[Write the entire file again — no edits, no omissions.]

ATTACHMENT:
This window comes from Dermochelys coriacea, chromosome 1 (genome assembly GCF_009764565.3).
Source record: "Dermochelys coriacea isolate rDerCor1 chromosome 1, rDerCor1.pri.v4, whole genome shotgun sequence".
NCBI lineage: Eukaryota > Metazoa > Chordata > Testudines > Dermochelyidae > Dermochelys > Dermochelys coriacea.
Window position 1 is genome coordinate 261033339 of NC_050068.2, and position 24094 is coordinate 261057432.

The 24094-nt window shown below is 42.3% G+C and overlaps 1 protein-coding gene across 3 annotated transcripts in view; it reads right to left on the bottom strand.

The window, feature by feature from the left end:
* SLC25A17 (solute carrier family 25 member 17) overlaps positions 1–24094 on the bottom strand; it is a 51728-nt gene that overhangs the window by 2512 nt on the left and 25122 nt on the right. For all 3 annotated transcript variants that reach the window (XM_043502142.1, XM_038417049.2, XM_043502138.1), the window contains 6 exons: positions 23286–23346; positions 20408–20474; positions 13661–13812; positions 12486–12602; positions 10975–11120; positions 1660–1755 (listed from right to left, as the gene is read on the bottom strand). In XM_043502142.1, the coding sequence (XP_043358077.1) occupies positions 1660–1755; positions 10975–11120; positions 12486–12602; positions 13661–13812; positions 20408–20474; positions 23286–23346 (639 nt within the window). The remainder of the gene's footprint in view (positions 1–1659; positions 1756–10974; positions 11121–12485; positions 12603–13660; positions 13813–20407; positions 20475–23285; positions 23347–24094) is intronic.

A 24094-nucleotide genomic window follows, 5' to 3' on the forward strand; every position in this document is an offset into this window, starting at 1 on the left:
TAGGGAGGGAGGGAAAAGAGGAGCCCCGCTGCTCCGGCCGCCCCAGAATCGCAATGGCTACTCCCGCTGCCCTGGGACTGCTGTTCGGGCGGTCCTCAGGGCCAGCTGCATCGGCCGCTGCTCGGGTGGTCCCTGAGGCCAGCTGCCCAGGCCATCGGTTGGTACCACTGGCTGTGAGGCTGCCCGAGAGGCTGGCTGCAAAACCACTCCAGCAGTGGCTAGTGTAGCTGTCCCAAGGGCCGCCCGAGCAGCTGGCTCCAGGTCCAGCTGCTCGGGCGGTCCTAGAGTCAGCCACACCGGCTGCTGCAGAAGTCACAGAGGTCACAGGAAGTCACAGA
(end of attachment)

This window comes from Dermochelys coriacea, chromosome 1 (genome assembly GCF_009764565.3).
Source record: "Dermochelys coriacea isolate rDerCor1 chromosome 1, rDerCor1.pri.v4, whole genome shotgun sequence".
NCBI lineage: Eukaryota > Metazoa > Chordata > Testudines > Dermochelyidae > Dermochelys > Dermochelys coriacea.
Window position 1 is genome coordinate 261033339 of NC_050068.2, and position 24094 is coordinate 261057432.

The 24094-nt window shown below is 42.3% G+C and overlaps 1 protein-coding gene across 3 annotated transcripts in view; it reads right to left on the bottom strand.

The window, feature by feature from the left end:
* SLC25A17 (solute carrier family 25 member 17) overlaps positions 1–24094 on the bottom strand; it is a 51728-nt gene that overhangs the window by 2512 nt on the left and 25122 nt on the right. For all 3 annotated transcript variants that reach the window (XM_043502142.1, XM_038417049.2, XM_043502138.1), the window contains 6 exons: positions 23286–23346; positions 20408–20474; positions 13661–13812; positions 12486–12602; positions 10975–11120; positions 1660–1755 (listed from right to left, as the gene is read on the bottom strand). In XM_043502142.1, the coding sequence (XP_043358077.1) occupies positions 1660–1755; positions 10975–11120; positions 12486–12602; positions 13661–13812; positions 20408–20474; positions 23286–23346 (639 nt within the window). The remainder of the gene's footprint in view (positions 1–1659; positions 1756–10974; positions 11121–12485; positions 12603–13660; positions 13813–20407; positions 20475–23285; positions 23347–24094) is intronic.

A 24094-nucleotide genomic window follows, 5' to 3' on the forward strand; every position in this document is an offset into this window, starting at 1 on the left:
TAGGGAGGGAGGGAAAAGAGGAGCCCCGCTGCTCCGGCCGCCCCAGAATCGCAATGGCTACTCCCGCTGCCCTGGGACTGCTGTTCGGGCGGTCCTCAGGGCCAGCTGCATCGGCCGCTGCTCGGGTGGTCCCTGAGGCCAGCTGCCCAGGCCATCGGTTGGTACCACTGGCTGTGAGGCTGCCCGAGAGGCTGGCTGCAAAACCACTCCAGCAGTGGCTAGTGTAGCTGTCCCAAGGGCCGCCCGAGCAGCTGGCTCCAGGTCCAGCTGCTCGGGCGGTCCTAGAGTCAGCCACACCGGCTGCTGCAGAAGTCACAGAGGTCACAGGAAGTCACAGA